BMW 840d xDrive Convertible review – stylish drop-top majors on GT refinement rather than back-road thrills

Soft-top 8-series is more of an accomplished luxury cruiser but less of a sports car

Evo rating
  • Cross-country pace, classy cabin, excellent ride
  • Lifeless steering, miniscule rear seats

It’s not that many years ago that the idea of a diesel soft-top was a complete anathema to most manufacturers, but BMW arguably started the genre when it slotted the 3-litre diesel mill into the facelifted E46 and created a popular, sporting yet frugal, diesel convertible.

Since then, several manufacturers have had a stab at the genre, but with the 840d xDrive Convertible BMW has maintained its reputation for exploring and filling niches you didn’t really know existed. No one else offers this type of car with a diesel engine, but should you take the plunge?

Subscribe to evo magazine

Subscribe today to have every issue of evo delivered straight to you. You'll SAVE 39% on the shop price, and get evo for its original cover price for a whole year!

If your pockets are considerably deeper – to the tune of almost £24,000 – then you could opt for the M850i xDrive Convertible. It’s considerably quicker than the diesel and has a tuneful 523bhp twin-turbo V8, but it’s not expected to be a big seller and is predicted to account for just 10 per cent of sales. An 840i with rear-wheel drive will debut later this summer and is expected to garner up to 50 per cent of all orders, perhaps thanks to a price tag that will be around £6000 less than the 840d’s £83,295.

 

Engine, performance and 0-60 time

For the time being though it’s the 840d xDrive that will be the most popular offering and it utilises the familiar 3-litre straight-six TwinPower (BMW speak for twin-scroll) turbodiesel that develops 316bhp and 516lb ft of torque. That’s enough for a 5.2sec 0-62mph time and alimited top speed of 155mph. Economy is a strong point, returning between 38.7 and 39.8mpg according to the new WLTP test cycle, although if you dip into its performance envelope on a regular basis expect to see less than that.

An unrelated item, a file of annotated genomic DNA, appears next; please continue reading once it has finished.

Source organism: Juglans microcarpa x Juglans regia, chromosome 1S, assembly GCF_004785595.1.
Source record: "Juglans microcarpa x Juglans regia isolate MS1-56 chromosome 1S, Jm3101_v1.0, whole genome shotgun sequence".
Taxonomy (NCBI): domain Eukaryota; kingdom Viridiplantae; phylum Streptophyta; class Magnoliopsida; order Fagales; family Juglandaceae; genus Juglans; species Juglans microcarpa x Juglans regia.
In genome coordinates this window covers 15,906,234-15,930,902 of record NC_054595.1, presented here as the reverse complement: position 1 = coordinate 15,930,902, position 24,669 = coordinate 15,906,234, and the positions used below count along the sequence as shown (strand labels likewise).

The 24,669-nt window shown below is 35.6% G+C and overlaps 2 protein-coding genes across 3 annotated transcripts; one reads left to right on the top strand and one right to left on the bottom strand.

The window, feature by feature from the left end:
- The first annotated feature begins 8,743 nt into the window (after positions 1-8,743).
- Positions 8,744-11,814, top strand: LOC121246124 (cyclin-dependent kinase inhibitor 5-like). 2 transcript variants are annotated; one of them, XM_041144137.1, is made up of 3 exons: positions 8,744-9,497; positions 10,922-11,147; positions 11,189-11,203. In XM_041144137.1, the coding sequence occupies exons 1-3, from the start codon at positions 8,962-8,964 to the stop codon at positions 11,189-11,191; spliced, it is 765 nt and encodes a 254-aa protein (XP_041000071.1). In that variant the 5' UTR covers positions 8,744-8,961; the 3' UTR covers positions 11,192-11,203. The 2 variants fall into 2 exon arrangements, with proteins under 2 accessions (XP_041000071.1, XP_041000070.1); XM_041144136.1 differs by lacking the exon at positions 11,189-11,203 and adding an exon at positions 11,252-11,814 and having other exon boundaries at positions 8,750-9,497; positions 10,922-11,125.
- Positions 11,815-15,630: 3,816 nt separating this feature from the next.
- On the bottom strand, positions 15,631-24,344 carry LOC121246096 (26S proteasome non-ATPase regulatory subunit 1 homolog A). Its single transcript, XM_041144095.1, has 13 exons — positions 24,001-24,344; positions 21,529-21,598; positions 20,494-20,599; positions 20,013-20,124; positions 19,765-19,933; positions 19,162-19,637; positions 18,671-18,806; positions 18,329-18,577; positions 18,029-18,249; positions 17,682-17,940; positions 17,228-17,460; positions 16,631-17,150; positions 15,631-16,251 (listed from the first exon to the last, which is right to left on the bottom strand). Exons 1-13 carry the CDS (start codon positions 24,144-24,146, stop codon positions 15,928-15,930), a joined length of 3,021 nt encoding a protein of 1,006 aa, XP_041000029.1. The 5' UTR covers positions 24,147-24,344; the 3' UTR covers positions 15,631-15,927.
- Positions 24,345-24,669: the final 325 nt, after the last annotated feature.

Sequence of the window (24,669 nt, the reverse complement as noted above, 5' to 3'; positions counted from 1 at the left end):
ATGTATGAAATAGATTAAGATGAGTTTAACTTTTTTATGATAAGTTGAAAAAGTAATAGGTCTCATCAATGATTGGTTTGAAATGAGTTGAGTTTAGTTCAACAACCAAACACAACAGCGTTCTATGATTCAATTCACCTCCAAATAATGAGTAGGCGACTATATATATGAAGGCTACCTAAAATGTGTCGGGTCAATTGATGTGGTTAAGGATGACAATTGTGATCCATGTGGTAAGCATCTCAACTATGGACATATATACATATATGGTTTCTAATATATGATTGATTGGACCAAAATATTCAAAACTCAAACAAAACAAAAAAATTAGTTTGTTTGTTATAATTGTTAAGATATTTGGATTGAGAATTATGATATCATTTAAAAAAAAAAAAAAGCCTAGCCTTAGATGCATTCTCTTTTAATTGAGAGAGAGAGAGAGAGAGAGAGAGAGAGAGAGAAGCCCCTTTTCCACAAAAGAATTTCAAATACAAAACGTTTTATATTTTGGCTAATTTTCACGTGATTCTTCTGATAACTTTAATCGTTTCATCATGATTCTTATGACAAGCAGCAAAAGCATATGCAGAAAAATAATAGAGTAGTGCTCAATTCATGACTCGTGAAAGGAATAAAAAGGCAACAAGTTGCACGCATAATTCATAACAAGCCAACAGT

On the move it offers an impressive amount of shove, while the ubiquitous ZF eight-speed auto makes good use of the torque, keeping it firmly in the sweet spot unless you’re brutal with the throttle. It’s relatively tuneful for a diesel too, virtually whisper-quiet when on agentle cruise yet exhibiting a surprisingly melodic gravelly bellow when extended. No, it’ll never match the M850i’s ripsnorting V8, but for a diesel it’s not too bad at all.

Technical highlights

Under the 8-series’ svelte and stylish or over-detailed and fussy body, depending on your persuasion, are a host of systems designed to get the most from this nigh-on two-ton convertible. The suspension’s basic architecture is double wishbones up front with a multi-link arrangement at the rear, and as standard it comes with BMW’s adaptive dampers. Another inclusion is BMW’s Integral Active Steering set-up which brings some rear-wheel steering to the car’s make-up to improve agility.

An option not available to 840d buyers is the awkwardly named Adaptive M Suspension Professional that can be added to the M850i xDrive. This adds active anti-roll bars aimed at endowing it with improved comfort when cruising and less body roll when driven in a moreenthusiastic manner.

Inside there’s a host of BMW’s latest technology, including Live Cockpit Professional which brings digital instrumentation, the latest version of iDrive and the ability to talk to your car by uttering the phrase ‘Hey BMW’. There are a host of gadgets and toys to keep you amused,along with more practical convertible considerations such as heated seats and an air collar which blows warm air around your neck for those cold, hood-down winter mornings. Heated armrests are available as an option.

What’s it like to drive?